The other thing I find irritating is her suggestion we needed bear spray. My general rule is to not go where bears are likely to be. Bear spray seems like “too little, too late” if you have met a bear. We talk and make plenty of noise when we hike, we are constantly scanning on all sides of the trail, we even stop when we pick up an unusual scent in the air. There’s very little chance we are going to see a bear up and close and personal. It didn’t help that this woman had a Tilley hat. The people I meet who have these hats are more likely than not to have spastic colons, be able to know how many garden spider bites will kill them (5,096), have a slightly crazed look in their eye, and talk absolute bosh .
The hike took an hour and we clambered back in the car and headed north to the holy grail of national parks, the granddaddy of them all, Yellowstone. Over the next day or so we would experience all it had to offer. But first we had to experience the traffic jam! It was rush hour in Yellowstone, so we slowly drove up into the park and then turned left to head to Old Faithful. We had visited this remarkable natural phenomenon on our last trip but had not waited the 60-110 minutes it can take for the geyser to erupt. This time, though, the kids were old enough to sit and we had determined we would stay. We sat for an hour on the benches surrounding the geyser hole, which slowly filled with hundreds of tourists, and then watched a 3 minute show of hot water and steam. It was very pretty and worth the wait.
We drove on with evening closing in on us. We were heading for West Yellowstone to spend the night, and, while there weren’t many miles to go, there was a lot of traffic between us and our hotel. It was a slow but eventful trip. We started to see some of the wildlife that had eluded us in the Grand Tetons. While the antelope had been plentiful – we had now seen north of 50 pronghorn antelope here and there by the road, and a herd of about 20 white-tail deer we’d mistaken initially for antelope – now we saw bison and elk.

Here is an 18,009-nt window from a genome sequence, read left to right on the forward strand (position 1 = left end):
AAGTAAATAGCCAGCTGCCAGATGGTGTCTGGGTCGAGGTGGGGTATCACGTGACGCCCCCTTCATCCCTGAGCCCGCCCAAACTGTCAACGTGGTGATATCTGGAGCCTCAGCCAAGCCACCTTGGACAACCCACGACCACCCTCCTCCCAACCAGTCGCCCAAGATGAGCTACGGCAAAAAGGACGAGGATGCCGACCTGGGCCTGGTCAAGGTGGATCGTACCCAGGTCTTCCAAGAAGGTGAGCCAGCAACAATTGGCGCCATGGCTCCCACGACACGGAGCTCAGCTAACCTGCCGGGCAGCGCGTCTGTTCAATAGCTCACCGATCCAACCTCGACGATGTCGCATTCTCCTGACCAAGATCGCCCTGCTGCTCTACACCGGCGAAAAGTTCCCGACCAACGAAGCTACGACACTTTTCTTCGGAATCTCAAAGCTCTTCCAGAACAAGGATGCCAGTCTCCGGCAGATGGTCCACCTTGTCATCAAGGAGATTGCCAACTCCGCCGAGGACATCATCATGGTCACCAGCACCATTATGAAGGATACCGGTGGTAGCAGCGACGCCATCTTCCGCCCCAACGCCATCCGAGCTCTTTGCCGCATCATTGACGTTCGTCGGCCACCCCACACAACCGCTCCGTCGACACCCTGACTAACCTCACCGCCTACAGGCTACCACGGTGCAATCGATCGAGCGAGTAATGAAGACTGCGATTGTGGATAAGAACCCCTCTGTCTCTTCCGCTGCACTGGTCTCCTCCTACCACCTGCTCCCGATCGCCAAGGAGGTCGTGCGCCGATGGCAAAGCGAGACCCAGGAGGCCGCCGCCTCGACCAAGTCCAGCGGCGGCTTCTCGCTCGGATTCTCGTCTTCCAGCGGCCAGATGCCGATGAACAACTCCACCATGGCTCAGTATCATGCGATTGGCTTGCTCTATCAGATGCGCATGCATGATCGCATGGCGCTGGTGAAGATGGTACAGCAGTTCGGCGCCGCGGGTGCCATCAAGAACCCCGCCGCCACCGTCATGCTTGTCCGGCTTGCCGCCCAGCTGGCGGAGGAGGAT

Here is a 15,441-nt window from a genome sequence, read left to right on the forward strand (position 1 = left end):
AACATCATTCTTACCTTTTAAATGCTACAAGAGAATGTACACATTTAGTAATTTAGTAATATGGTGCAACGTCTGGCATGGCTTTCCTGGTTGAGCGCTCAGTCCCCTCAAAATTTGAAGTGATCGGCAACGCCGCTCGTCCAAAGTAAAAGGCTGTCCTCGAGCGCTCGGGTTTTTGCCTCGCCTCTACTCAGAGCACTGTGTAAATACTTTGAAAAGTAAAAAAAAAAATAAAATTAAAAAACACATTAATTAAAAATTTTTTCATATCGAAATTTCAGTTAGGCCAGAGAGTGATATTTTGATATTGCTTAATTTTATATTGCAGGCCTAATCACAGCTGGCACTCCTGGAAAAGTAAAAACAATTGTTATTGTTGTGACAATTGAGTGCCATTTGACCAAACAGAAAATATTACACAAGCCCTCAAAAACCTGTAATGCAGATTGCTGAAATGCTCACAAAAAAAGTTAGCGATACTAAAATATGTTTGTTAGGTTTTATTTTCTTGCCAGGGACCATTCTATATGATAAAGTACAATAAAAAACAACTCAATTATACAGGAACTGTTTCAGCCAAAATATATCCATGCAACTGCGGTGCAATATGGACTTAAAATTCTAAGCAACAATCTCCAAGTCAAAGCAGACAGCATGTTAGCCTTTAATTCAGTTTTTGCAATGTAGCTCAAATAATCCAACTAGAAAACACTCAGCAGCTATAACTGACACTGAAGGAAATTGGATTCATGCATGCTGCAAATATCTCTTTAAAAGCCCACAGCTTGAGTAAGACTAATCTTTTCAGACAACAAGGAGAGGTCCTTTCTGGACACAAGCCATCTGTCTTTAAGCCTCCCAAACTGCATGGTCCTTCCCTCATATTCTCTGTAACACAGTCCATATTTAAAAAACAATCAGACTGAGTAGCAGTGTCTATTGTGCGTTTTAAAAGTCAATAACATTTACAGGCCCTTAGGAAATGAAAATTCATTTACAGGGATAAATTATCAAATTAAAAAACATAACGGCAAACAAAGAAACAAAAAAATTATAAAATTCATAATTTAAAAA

The bison were waiting for us as we left Old Faithful and there were a half dozen by the side of the road. Despite having just received a goldenrod-colored handout warning park visitors that they could be gored by bison, many of our fellow travellers hopped out of their cars and put them well within the 100 yards they were warned to keep away.
I don’t mean to sound holier-than-thou. I don’t really care; I’m happy to have idiots get gored, mauled, or eaten by wild beasts. My only real hang up is that it not have bad consequences for the animal.
We saw elk and bison along the road west out of Yellowstone to West Yellowstone. You can’t really imagine a more grotty feeling town, completely catering to the tourists who use it as foothold for visiting the park (like us!).
We had driven a long way and seen a lot. Tomorrow we would head back into Yellowstone and then out the northeast corner to the Beartooths. We had two days until I had to be back in Billings for the conference.